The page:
Form 8938 Definition of Foreign Financial Institution

Financial accounts maintained by a Foreign Financial Institution constitute one of the main categories of Specified Foreign Financial Assets that need to be reported on IRS Form 8938. While it seems trivial, it is important to understand what is meant by “Foreign Financial Institution” within the context of Form 8938 – i.e. what is the Form 8938 Definition of Foreign Financial Institution?

There are two parts of Foreign Financial Institution that need to be separately defined: “foreign” and “financial institution”.

Form 8938 Definition of Foreign Financial Institution: What is “Foreign”?

For the purposes of Form 8938, a financial institution is foreign if the financial institution is organized under the laws a of a jurisdiction other than United States and its territories. Thus, a domestic financial institution is the one that is organized under the laws of any of the 50 states of the United States, the district of Columbia, and US territories of American Samoa, Guam, the Northern Mariana Islands, Puerto Rico or US Virgin Islands – everything else is foreign.

It is important to note that a foreign financial institution is defined by the laws of a jurisdiction under which it was organized, not by where it operates. Thus, a domestic institution that operates overseas is not foreign.

Form 8938 Definition of Foreign Financial Institution: What is a “Financial Institution”?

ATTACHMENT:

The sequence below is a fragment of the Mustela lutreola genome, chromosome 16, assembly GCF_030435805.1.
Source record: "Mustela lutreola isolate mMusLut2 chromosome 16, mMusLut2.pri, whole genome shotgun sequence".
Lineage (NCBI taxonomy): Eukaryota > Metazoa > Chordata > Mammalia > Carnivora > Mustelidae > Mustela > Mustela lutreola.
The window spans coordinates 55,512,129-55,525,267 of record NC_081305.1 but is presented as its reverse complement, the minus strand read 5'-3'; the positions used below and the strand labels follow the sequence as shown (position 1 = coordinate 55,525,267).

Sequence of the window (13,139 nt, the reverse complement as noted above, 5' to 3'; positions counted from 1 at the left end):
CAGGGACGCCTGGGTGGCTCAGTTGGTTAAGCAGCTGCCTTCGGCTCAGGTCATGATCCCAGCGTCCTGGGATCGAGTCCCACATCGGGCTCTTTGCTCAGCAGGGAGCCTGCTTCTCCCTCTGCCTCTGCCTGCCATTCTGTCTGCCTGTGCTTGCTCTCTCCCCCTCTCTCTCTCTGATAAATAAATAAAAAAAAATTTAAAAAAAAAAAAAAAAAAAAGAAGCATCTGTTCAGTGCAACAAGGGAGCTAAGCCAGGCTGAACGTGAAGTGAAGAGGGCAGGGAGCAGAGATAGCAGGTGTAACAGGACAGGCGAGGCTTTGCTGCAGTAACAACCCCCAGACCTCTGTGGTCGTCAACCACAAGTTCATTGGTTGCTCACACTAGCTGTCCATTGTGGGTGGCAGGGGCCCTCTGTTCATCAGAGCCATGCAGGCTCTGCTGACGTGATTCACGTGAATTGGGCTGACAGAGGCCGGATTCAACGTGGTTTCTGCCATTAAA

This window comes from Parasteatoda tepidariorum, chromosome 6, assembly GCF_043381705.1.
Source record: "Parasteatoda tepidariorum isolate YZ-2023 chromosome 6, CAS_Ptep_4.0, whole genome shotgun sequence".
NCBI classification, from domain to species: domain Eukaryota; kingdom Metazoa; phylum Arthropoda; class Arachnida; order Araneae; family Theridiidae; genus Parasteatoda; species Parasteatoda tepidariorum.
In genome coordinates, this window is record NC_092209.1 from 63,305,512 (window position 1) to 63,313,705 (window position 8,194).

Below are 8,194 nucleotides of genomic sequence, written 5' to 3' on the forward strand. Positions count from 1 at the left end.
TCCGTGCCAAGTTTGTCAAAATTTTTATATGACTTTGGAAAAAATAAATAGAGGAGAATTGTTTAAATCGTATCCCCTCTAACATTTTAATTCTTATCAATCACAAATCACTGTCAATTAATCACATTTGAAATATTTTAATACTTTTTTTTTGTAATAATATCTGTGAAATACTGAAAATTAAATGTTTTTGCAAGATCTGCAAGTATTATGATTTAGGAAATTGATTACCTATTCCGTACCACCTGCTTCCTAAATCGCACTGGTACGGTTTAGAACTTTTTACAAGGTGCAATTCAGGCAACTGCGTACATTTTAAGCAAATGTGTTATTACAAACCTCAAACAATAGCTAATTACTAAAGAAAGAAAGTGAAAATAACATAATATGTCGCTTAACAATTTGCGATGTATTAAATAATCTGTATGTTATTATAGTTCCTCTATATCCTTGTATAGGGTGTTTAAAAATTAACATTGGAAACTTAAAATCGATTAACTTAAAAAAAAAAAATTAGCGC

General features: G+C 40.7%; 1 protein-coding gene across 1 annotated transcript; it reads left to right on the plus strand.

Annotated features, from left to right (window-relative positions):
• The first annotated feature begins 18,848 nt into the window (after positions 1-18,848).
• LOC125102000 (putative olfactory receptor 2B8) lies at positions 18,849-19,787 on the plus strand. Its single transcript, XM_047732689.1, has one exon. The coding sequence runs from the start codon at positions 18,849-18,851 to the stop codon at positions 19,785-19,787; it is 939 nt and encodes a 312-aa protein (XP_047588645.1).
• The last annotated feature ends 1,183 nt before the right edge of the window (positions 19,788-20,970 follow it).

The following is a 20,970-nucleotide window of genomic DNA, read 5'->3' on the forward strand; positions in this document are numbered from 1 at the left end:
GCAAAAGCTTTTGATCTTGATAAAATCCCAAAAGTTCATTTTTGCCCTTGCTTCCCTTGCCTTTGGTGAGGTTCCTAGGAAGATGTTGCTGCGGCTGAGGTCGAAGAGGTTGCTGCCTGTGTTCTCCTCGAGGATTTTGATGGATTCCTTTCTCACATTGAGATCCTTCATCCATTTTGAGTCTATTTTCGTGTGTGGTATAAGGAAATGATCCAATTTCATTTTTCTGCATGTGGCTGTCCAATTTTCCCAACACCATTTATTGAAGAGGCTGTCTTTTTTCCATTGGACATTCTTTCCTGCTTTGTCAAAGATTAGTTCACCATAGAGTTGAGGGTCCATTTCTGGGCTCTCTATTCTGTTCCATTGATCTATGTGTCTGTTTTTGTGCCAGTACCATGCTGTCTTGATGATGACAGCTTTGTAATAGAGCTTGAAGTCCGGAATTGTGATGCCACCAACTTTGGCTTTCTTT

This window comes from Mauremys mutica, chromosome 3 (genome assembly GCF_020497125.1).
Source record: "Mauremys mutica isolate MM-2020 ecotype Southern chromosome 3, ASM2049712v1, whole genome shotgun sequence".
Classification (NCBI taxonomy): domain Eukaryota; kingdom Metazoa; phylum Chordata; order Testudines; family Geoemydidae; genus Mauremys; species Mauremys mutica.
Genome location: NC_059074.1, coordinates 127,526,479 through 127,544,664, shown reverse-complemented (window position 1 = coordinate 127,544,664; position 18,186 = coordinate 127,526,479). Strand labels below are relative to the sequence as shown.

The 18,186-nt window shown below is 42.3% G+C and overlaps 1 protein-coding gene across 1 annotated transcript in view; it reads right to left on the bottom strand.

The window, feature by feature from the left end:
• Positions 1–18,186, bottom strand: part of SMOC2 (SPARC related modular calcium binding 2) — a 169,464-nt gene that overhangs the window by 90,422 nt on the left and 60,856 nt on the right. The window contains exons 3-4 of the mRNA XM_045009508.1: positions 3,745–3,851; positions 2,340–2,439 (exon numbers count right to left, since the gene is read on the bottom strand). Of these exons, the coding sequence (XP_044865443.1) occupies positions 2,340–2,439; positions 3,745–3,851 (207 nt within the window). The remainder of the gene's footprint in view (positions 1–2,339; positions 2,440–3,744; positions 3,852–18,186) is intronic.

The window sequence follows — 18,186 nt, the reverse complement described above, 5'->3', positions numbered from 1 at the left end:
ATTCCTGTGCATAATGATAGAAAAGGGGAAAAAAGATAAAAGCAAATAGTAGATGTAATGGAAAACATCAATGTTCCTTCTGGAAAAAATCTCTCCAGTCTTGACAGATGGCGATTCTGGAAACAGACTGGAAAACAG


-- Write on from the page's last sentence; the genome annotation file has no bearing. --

Now that we were able to define the “foreign part of the Foreign Financial Institution, let’s turn our attention to the second part of this term – “financial institution”. This concept is defined broadly. In order for a Foreign Financial Institution to be considered a financial institution, it has to do one of the following:

1. Accept deposits in the ordinary course of a banking or similar business);

2. Hold financial assets for the account of others as a substantial part of its business; and

3. Engage (or holds itself out as being engaged) primarily in the business of investing, reinvesting, or trading in securities, partnership interests, commodities, or any interest (including a futures or forward contract or option) in such securities, partnership interests, or commodities.

This definition easily covers banks, credit unions, brokerages, various financial advisors, and everyone who is involved in any of the activities listed above. This even includes financial trusts.

Moreover, a foreign financial institution includes various investment vehicles such as foreign mutual funds, foreign hedge funds, and foreign private equity funds. It should be noted that these types of investment vehicles may also need to be reported on Form 8621 as PFICs.

Contact Sherayzen Law Office for Help With Form 8938 Filing